The characteristics of cast Zn-Al + Na alloys (Ref 1) undergoing the soldering process on a Cu substrate were determined in relation to time and temperature dependencies. The spreading areas of Zn-Al + Na alloys for spreading test at 500 °C after 1, 3, 8, 15, 30, and 60 min of contact and at the temperatures of 475, 500, 525, and 550 °C after 8 min are shown in Fig. 1(a) and (b), respectively. Compared to eutectic Zn-Al, an increased spreading area was observed for Zn-Al alloys with Na content. The increased Na content in Zn-Al alloys did not cause the spreading area to increase for similar time and temperature dependencies. However, the spreading area increased as time (Fig. 1a) and temperature (Fig. 1b) increase. For Zn-Al + Na alloys, the effect was greater for longer times (30 and 60 min) and higher temperatures (525 and 550 °C), compared to eutectic Zn-Al. Although the addition of Ag to Zn-Al alloys caused the formation of AgZn3 IMCs, as Na content NaZn13, the spreading area of the Zn-Al + Ag alloys was lower compared to eutectic Zn-Al (Ref 2). The spreading area of the Zn-Al + Cu alloys (Ref 4) was similar to or lower than that of eutectic Zn-Al, although IMCs of Cu5Zn8 and CuZn4 were formed inside the solder and at the interface during spreading tests. Additions of Ag, Cu, and Na to Zn-Al alloys caused the formation of IMCs, but in the spreadability tests the most important were the surface active elements, which shows Na. Flux could have a decisive impact on the spreading area. Flux QJ201 was used for Zn-Al + Na, and flux Alu33 for Zn-Al + Ag and Zn-Al + Cu.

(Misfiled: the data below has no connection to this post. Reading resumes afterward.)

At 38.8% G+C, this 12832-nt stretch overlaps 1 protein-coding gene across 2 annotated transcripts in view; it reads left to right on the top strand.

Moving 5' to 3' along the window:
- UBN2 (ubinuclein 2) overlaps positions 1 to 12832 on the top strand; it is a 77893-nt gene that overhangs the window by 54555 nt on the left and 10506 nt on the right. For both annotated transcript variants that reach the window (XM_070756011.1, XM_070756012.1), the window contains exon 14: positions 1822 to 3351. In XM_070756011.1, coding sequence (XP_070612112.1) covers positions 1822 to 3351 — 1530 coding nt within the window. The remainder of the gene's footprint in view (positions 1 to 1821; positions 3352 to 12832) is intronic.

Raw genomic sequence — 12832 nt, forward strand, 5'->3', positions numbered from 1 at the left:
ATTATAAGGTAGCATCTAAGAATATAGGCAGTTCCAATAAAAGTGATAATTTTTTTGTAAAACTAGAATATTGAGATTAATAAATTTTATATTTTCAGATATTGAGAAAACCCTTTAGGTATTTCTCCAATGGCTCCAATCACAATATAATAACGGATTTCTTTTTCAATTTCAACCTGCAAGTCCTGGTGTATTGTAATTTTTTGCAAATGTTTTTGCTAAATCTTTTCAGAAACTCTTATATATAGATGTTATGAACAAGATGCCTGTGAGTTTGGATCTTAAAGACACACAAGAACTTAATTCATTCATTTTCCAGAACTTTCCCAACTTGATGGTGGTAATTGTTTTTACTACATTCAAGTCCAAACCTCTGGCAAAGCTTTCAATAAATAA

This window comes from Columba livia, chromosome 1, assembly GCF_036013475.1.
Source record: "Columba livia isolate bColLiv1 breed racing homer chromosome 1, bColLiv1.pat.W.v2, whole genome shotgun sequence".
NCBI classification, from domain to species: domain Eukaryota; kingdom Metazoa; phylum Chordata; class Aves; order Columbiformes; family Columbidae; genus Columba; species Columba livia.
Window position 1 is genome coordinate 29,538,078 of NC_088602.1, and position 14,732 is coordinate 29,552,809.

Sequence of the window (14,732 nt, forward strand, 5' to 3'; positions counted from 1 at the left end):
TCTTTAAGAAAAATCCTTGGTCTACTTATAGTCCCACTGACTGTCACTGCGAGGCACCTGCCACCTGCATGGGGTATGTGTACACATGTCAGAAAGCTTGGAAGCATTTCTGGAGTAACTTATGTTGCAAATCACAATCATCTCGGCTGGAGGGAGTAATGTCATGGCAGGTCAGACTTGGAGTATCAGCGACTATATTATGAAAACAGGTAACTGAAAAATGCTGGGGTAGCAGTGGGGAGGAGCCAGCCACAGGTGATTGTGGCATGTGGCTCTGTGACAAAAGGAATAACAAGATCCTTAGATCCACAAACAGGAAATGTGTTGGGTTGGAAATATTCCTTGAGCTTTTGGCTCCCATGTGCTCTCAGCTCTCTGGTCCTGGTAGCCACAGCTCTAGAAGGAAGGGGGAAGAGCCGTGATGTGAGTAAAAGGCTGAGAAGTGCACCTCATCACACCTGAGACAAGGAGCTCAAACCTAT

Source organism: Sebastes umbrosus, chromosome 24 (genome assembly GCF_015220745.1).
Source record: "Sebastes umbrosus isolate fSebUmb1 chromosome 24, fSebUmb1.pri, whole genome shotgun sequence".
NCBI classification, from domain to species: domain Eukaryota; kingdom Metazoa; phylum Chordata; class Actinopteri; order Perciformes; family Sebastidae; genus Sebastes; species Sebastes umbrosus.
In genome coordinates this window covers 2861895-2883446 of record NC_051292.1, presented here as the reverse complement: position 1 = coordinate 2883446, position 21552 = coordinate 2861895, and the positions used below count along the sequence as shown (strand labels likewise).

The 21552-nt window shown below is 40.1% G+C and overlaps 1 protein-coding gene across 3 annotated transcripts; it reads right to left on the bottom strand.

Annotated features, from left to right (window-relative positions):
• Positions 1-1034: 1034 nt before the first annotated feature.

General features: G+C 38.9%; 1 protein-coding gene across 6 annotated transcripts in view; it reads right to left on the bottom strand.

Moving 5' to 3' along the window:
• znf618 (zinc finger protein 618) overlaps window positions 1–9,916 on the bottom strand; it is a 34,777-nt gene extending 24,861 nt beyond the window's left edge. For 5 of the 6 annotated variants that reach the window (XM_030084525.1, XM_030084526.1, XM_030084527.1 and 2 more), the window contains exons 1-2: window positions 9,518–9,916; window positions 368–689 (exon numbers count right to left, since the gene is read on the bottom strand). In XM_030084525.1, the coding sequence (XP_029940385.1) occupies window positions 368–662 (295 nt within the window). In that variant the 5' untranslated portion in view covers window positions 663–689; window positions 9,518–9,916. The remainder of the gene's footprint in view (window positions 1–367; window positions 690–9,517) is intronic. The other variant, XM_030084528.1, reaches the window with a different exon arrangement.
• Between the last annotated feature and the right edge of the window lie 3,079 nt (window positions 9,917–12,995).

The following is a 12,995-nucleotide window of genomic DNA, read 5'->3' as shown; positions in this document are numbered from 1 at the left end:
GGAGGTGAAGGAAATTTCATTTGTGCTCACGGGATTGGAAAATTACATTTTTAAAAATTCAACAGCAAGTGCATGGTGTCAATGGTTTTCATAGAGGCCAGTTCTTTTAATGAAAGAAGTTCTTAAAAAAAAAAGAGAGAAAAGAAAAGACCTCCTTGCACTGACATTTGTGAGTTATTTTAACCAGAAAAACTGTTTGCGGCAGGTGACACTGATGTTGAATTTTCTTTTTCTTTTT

Fig. 1

Spreading area of Zn-Al alloys with Na additions: (a) time and (b) temperature dependencies

The microstructures of Zn-Al with 1.0% Na alloys on Cu substrates after the spreading test at a temperature of 500 °C for the times of (a) 1, (b) 3, (c) 8, (d) 15, (e) 30, and (f) 60 min are presented in Fig. 2. At the interface, the three IMCs (CuZn, Cu5Zn8, and CuZn4) were observed from the Cu substrate side, for all times. The formation of IMCs was confirmed by XRD analysis (Fig. 2g). With increasing time, the IMCs grew, with the highest growth for the Cu5Zn8 phase, which was observed on the microstructure and in the peaks in XRDs. The CuZn phase was a thin layer on the Cu substrate as observed in Ref 2, 4, 8 and confirmed by Liu et al. (Ref 14). Next, the Cu5Zn8 phase, of greater thickness than the top layer, shows the fast path of Cu diffusion, which is also observed in Zn-Al with Ag and Cu alloys (Ref 2, 4, 7). The last layer is the CuZn4 phase, at the top of which scallops were formed which detached and moved to the solder. Microstructure and character of changes, similar to those obtained for Zn-Al + Na alloys, were observed for Ag (Ref 2) and Cu (Ref 4, 7) additions to Zn-Al alloys. From the data of XRD analysis (Fig. 2g), for 1 min the CuZn, CuZn4, and Cu5Zn8 phases are observed, and with increasing time the participation is changed. For 60 min, the peaks of Cu5Zn8 phase are increased, which is in line with microstructural observation and literature.